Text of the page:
Teamsters, CTA Suggest Enforcement Strategy for Driver Inc. Violators

The president of Teamsters Canada, François Laporte, and the president of the Canadian Trucking Alliance, Stephen Laskowski, issued the following joint message to the Government of Canada on the issue of Driver Inc.

The Driver Inc. scheme sees truck drivers illegally misclassified as corporations. As a result, drivers lose out on labour protections, like vacation time and paid sick days, and receive less total compensation. Governments also lose over $1 billion in lost revenue since incorporated drivers and their employers are not making deductions or otherwise evading taxes.

As the largest voices in Canada’s trucking industry, representing both labour and ownership, Teamsters Canada and CTA expect vigorous enforcement action to be taken against those non-compliant with Canada’s labour and tax laws. A level playing field, where everyone abides by a fair set of labour laws and tax obligations, is key to creating good jobs and maintaining an efficient supply chain. That’s why enforcing current rules and cracking down on Driver Inc. is so important.

To date, both Employment and Social Development Canada (ESDC) and the Canada Revenue Agency (CRA) have launched various forms of enforcement and education campaigns to tackle the issue. But the problem has only grown recently, and it is becoming clear that more action is needed from Ottawa.

Consequently, Teamsters Canada and the CTA are proposing a set of joint actions by federal departments, in cooperation with provincial enforcement agencies. Among them:

  • Immediate and proactive enforcement targeting companies known to be engaged in Driver Inc. based in the key regions identified in the CTA’s report on the growth of zero-employee firms.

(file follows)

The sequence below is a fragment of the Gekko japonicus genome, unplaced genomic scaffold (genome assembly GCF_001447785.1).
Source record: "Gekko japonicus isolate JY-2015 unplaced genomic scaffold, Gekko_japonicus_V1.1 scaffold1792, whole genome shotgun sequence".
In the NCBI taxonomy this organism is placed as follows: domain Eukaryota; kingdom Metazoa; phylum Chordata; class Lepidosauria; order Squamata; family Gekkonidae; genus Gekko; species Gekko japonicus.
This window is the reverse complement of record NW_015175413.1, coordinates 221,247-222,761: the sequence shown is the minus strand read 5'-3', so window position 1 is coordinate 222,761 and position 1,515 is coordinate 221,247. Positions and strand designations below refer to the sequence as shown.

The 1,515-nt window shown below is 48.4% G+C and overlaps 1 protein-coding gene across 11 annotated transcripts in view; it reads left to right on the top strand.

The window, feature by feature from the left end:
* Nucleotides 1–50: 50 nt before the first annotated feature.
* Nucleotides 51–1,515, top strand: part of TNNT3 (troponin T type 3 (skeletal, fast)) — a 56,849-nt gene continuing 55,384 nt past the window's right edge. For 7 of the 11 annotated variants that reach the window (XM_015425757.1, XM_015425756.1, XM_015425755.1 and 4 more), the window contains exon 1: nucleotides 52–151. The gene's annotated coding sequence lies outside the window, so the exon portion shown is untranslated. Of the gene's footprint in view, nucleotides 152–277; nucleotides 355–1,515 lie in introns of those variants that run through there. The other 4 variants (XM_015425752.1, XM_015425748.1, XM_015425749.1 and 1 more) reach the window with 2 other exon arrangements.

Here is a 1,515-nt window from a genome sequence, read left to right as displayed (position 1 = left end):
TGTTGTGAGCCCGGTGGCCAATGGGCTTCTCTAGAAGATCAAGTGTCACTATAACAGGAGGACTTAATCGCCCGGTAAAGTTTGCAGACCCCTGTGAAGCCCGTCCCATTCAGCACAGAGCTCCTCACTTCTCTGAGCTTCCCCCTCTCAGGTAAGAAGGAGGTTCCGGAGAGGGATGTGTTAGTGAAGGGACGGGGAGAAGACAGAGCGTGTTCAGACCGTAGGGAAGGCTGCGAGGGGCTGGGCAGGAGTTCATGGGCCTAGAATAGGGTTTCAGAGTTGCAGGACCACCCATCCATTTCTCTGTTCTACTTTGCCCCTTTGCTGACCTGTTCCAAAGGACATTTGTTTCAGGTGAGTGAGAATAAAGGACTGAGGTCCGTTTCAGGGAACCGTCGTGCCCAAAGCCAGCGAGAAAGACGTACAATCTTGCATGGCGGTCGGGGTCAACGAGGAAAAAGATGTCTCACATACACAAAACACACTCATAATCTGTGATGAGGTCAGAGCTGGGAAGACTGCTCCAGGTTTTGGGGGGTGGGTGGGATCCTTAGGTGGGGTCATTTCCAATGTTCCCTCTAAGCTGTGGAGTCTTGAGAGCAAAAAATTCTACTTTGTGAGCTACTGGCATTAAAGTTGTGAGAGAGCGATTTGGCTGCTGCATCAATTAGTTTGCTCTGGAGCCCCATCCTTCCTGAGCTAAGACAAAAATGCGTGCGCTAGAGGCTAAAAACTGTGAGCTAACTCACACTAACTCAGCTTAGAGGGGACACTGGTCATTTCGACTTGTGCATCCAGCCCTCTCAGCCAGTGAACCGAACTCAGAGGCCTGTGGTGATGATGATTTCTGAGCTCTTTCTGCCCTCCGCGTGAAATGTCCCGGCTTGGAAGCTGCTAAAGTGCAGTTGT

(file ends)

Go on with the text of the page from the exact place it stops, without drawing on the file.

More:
• Joint ESDC and CRA audits on carriers who have been identified by ESDC as gross violators of Driver Inc, with a focus on both the company itself and incorporated drivers, also known as personal service businesses (PSBs).  All gross violators who also received federal employee wage subsidies (CEWS) should be audited by the CRA to determine if CEWS were given to PSBs.
  • Companies found to have gross violations should face the maximum penalty ESDC can levy and must be forced to return all wages and entitlements owed to workers. Follow-up audits should also be required.
  • The names of all gross violators should be made public by ESDC and the CRA and enforcement communication should be regularly issued throughout 2023 and beyond to remind Driver Inc. participants of the consequences. Teamsters Canada and the CTA would also like to work with the federal government and the provinces to develop a public awareness campaign focused on educating drivers on misclassification, the consequences of participating in this scam, and legal/government support options if they are being forced into this arrangement by employers.
  • Eliminate Driver Inc. from government and crown corporation contracts. The government should amend its own procurement processes to prohibit Driver Inc. companies from bidding and winning public and crown corporation contracts. All bidders should be made to undergo full workers’ compensation and payroll audits.
  • Non-compliant trucking companies should be prohibited from participating in any government-led immigration or training support programs.
  • Federal-provincial coordination and action: Upon identification of federal transgressions, ESDC should automatically notify corresponding provincial workers’ compensation boards (WCB) of infractions. In turn, ESDC and CRA should accept audit results from provincial authorities who have identified Driver Inc. misclassification. Similarly, when gross non-compliance is found, ESDC should also notify the according provincial/territorial transportation officials responsible for safety fitness certificates and carrier oversight to identify whether offending carriers are meeting their requirements under relevant provincial permitting regimes, are maintaining appropriate commercial vehicle insurance, and are not attempting to engage in oversight avoidance.
  • In turn, these authorities must immediately cancel the company’s safety fitness certificate and require them to cease operations. The cancellation of safety fitness certificates would also apply to all known affiliated companies and companies under the control and direction of primary carrier ownership, with the information posted publicly.
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